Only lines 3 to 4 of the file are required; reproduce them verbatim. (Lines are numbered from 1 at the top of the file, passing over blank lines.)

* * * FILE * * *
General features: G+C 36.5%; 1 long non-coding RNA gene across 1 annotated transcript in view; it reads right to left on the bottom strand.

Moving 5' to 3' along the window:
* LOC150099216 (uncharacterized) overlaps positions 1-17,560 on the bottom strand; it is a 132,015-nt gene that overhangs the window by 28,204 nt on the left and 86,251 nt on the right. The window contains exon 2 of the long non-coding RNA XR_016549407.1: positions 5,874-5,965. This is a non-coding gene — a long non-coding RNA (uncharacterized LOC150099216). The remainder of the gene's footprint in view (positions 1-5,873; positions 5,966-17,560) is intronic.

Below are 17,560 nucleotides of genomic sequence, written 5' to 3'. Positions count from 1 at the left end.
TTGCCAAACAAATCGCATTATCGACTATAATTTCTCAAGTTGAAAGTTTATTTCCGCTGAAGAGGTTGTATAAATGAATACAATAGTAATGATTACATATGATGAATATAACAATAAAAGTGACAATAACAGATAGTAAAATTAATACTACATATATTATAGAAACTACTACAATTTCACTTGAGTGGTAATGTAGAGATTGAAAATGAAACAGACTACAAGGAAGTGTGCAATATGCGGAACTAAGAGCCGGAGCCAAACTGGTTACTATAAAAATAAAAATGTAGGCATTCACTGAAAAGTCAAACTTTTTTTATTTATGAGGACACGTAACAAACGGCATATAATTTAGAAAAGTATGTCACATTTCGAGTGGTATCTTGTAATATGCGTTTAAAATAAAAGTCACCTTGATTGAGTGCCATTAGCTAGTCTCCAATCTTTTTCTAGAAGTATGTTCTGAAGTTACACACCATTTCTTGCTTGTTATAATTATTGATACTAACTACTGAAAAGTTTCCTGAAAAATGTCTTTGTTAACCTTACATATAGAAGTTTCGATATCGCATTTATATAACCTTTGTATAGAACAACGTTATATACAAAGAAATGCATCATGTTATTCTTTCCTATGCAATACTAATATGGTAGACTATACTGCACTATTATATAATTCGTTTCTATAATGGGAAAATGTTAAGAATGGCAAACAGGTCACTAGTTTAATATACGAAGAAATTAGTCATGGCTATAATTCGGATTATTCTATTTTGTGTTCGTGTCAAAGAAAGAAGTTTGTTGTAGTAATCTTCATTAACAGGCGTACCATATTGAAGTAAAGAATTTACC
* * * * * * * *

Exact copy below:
* LOC150099216 (uncharacterized) overlaps positions 1-17,560 on the bottom strand; it is a 132,015-nt gene that overhangs the window by 28,204 nt on the left and 86,251 nt on the right. The window contains exon 2 of the long non-coding RNA XR_016549407.1: positions 5,874-5,965. This is a non-coding gene — a long non-coding RNA (uncharacterized LOC150099216). The remainder of the gene's footprint in view (positions 1-5,873; positions 5,966-17,560) is intronic.

Below are 17,560 nucleotides of genomic sequence, written 5' to 3'. Positions count from 1 at the left end.